The kitten's Mom will never spray water bottles, spank, yell, or put the kitten in time out. Instead of a time out the Mom will do the completely opposite, she will gently carry the kitten in the neck to the place that she wants it to be.
    Don't correct the kitten as if it is a child. It is a cat!

    1. misslong123 profile image83
      misslong123posted 3 years agoin reply to this

      This is one way I handle her. I am the only mommy she has but my husband taught me how to pick her up by the neck to where it doesn't hurt her nor me and move her where she needs to go. Rite now it's this hiding game she loves that inconviences us.

  5. Kylyssa profile image94
    Kylyssaposted 3 years ago

    Hiding is usually a fear reaction. If she's been hit by people before, it might be the cause. Teach her she can trust you not to hit her or hurt her and she'll come right out every time you shake a bag of treats she likes.

    Negative reinforcement that involves pain only teaches fear, not obedience.

    For healthy negative reinforcement, try making hiss noises, or loud, startling noises like shaking a can of pennies at her when she's in the middle of a bad behavior. If she telegraphs her naughtiness (my roommie has a cat who is so obvious when he's going to do something naughty we sometimes stop him from doing it because we bust out laughing) you can make a loud noise and her attention will be broken before the naughty deed is even started.  Then she'll forget what she was so fascinated by. Reinforce it by rewarding the broken attention with a pat, a gentle "good girl", a toy, or even a treat.

    Good luck!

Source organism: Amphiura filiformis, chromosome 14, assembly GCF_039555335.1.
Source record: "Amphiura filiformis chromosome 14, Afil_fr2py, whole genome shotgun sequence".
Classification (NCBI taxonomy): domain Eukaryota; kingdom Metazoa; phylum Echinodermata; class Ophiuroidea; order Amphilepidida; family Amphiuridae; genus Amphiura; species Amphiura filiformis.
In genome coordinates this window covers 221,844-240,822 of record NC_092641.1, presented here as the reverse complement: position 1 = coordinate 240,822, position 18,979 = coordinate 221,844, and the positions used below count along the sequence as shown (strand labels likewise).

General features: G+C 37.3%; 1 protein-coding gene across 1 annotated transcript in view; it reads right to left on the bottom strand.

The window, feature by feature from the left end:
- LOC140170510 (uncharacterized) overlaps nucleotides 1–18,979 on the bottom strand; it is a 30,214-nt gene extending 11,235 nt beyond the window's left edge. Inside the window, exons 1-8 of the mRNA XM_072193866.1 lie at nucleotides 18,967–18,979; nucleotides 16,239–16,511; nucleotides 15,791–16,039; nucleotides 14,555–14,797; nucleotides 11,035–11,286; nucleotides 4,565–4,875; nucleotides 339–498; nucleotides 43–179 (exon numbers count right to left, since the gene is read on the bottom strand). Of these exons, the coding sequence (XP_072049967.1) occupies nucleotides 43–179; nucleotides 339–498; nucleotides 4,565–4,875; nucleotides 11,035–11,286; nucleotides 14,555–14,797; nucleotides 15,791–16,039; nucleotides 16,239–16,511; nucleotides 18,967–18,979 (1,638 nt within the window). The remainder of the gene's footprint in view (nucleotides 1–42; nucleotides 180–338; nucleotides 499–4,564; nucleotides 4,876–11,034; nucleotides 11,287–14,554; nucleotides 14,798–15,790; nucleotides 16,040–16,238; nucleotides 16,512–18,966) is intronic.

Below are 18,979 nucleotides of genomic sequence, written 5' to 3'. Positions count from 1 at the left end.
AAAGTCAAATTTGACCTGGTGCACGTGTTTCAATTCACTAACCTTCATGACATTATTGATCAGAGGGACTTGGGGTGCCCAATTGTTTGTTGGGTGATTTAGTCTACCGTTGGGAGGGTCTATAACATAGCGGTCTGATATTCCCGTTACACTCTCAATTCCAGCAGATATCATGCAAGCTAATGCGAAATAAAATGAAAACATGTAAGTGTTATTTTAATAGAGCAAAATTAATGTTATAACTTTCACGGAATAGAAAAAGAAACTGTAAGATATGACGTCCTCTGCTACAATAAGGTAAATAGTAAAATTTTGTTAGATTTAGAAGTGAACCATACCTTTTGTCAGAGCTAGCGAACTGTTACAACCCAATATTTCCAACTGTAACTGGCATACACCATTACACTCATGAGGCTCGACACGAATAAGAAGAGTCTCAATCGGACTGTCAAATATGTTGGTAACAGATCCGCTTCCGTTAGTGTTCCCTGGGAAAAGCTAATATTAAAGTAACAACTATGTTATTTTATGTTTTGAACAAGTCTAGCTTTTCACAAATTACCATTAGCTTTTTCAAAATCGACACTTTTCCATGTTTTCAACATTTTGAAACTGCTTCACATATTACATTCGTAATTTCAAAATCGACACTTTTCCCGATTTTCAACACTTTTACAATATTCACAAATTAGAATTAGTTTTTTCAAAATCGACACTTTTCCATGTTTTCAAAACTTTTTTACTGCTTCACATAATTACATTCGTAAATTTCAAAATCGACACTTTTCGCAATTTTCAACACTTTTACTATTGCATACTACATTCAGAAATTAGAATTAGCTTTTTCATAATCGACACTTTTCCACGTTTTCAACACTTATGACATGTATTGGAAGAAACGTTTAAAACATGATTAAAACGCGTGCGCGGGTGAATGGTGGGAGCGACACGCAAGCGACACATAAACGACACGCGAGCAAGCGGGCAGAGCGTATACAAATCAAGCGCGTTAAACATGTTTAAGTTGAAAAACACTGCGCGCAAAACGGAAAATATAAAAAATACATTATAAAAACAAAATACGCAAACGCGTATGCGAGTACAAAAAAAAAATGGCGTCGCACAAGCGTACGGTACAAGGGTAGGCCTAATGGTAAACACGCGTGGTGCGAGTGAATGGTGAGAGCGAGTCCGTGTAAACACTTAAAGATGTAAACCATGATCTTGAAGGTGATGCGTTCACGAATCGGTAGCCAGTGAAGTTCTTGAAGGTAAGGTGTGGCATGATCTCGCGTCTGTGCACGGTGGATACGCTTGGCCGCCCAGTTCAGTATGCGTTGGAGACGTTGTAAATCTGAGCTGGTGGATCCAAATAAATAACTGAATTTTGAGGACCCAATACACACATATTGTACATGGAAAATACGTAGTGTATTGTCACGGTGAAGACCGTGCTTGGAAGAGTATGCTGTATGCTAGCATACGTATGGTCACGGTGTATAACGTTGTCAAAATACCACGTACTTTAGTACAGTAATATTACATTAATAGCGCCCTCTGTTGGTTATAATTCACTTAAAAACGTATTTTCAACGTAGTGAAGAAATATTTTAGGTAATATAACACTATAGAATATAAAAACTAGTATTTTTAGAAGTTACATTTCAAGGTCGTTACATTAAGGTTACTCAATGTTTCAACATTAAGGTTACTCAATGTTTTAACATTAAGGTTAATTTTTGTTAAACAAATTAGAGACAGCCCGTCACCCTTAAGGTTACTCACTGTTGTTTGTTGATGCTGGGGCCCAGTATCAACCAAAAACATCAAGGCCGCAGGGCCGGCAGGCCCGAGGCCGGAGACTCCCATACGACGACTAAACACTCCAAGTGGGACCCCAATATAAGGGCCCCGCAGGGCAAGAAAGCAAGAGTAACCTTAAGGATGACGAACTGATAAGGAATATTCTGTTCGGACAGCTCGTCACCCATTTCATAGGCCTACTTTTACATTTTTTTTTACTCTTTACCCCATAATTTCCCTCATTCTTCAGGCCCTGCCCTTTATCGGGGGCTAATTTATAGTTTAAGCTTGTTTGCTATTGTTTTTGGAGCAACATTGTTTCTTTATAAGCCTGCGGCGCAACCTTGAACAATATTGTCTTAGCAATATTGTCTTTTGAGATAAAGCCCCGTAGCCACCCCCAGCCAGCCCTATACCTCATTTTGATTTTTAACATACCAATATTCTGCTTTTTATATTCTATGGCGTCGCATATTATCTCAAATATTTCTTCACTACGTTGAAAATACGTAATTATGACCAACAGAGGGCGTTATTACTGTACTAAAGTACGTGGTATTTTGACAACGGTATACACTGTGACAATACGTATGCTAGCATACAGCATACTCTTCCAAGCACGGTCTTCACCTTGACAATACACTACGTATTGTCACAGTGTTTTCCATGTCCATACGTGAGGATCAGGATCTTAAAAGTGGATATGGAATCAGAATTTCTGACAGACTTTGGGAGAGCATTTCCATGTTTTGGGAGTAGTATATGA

1. misslong123 profile image83
      misslong123posted 3 years agoin reply to this

      Really great advice that I will implement going fwd. however since we started her out on the swat/spank punishment like u said she hides bc of fear.NEway2undo this? Not sure how2wk bkwards now that she knws that punshmnt. Prblem's affectin r sleep.ty

  6. Caitlyn Ramos profile image81
    Caitlyn Ramosposted 3 years ago

    When scolding a cat you have to be firm and direct, not crazy and loud.
    This will only scare your cat. All the ways you have tried will not work for cats, except maybe by rewarding. It takes 2 weeks for us to learn good habits but double that for a cat. And you have to be more persistent than them, meaning you have to watch when they're about to make a wrong move or catch them in the act. Anything afterwards will not help because they no longer know what they did, even if you stick it in their face.

    Also introducing an older cat to the situation may help, I suggest adopting from a shelter but not a pet store. In the shelter the cats learn and are interacted with a lot more than in pet stores.

    I hope this helps!

    1. misslong123 profile image83
      misslong123posted 3 years agoin reply to this

      Yes. That is helpful. We only punish or say NO if they are in the middle of the bad act. We just brought her home about a month ago from a shelter. She was 12 wks old. We already had a 6yr old cat at home that we've had since he was born. Thanks!

 
working